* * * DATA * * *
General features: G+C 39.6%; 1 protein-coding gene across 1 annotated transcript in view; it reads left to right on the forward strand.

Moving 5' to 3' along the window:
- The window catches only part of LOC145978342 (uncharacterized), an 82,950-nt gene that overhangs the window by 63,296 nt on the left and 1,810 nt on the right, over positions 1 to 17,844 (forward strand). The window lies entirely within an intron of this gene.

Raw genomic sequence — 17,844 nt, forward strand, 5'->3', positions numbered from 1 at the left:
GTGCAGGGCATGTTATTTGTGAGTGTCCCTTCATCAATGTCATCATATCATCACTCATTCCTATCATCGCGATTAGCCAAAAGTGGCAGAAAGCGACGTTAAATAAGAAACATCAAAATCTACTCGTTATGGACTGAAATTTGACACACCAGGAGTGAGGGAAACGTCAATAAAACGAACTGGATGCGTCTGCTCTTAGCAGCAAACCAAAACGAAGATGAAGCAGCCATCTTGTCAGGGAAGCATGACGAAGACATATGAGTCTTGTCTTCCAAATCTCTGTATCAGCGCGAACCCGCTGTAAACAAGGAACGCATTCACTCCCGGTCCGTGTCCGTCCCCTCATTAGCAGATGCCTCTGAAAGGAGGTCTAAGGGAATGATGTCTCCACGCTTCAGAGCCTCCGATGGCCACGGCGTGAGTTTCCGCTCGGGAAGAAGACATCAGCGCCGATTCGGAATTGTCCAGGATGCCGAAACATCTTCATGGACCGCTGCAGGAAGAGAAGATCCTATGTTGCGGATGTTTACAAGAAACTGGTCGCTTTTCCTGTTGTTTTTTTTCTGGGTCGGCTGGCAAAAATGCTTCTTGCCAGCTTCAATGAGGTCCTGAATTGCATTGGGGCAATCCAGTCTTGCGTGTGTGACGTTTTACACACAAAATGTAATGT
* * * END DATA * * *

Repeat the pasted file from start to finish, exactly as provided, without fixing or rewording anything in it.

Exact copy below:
General features: G+C 39.6%; 1 protein-coding gene across 1 annotated transcript in view; it reads left to right on the forward strand.

Moving 5' to 3' along the window:
- The window catches only part of LOC145978342 (uncharacterized), an 82,950-nt gene that overhangs the window by 63,296 nt on the left and 1,810 nt on the right, over positions 1 to 17,844 (forward strand). The window lies entirely within an intron of this gene.

Raw genomic sequence — 17,844 nt, forward strand, 5'->3', positions numbered from 1 at the left:
GTGCAGGGCATGTTATTTGTGAGTGTCCCTTCATCAATGTCATCATATCATCACTCATTCCTATCATCGCGATTAGCCAAAAGTGGCAGAAAGCGACGTTAAATAAGAAACATCAAAATCTACTCGTTATGGACTGAAATTTGACACACCAGGAGTGAGGGAAACGTCAATAAAACGAACTGGATGCGTCTGCTCTTAGCAGCAAACCAAAACGAAGATGAAGCAGCCATCTTGTCAGGGAAGCATGACGAAGACATATGAGTCTTGTCTTCCAAATCTCTGTATCAGCGCGAACCCGCTGTAAACAAGGAACGCATTCACTCCCGGTCCGTGTCCGTCCCCTCATTAGCAGATGCCTCTGAAAGGAGGTCTAAGGGAATGATGTCTCCACGCTTCAGAGCCTCCGATGGCCACGGCGTGAGTTTCCGCTCGGGAAGAAGACATCAGCGCCGATTCGGAATTGTCCAGGATGCCGAAACATCTTCATGGACCGCTGCAGGAAGAGAAGATCCTATGTTGCGGATGTTTACAAGAAACTGGTCGCTTTTCCTGTTGTTTTTTTTCTGGGTCGGCTGGCAAAAATGCTTCTTGCCAGCTTCAATGAGGTCCTGAATTGCATTGGGGCAATCCAGTCTTGCGTGTGTGACGTTTTACACACAAAATGTAATGT